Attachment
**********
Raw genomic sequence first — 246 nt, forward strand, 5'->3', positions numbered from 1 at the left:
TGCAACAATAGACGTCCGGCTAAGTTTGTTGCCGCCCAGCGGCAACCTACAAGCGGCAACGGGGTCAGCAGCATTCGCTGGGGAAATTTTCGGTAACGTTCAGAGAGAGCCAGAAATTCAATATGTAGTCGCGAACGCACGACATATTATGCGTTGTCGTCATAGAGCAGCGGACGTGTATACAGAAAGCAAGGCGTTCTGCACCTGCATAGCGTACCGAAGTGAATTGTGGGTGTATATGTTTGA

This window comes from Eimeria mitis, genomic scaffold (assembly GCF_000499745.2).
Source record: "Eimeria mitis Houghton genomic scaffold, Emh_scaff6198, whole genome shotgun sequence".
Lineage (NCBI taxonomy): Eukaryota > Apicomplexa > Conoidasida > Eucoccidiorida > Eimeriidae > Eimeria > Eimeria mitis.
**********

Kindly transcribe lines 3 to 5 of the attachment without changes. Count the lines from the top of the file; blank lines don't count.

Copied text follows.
This window comes from Eimeria mitis, genomic scaffold (assembly GCF_000499745.2).
Source record: "Eimeria mitis Houghton genomic scaffold, Emh_scaff6198, whole genome shotgun sequence".
Lineage (NCBI taxonomy): Eukaryota > Apicomplexa > Conoidasida > Eucoccidiorida > Eimeriidae > Eimeria > Eimeria mitis.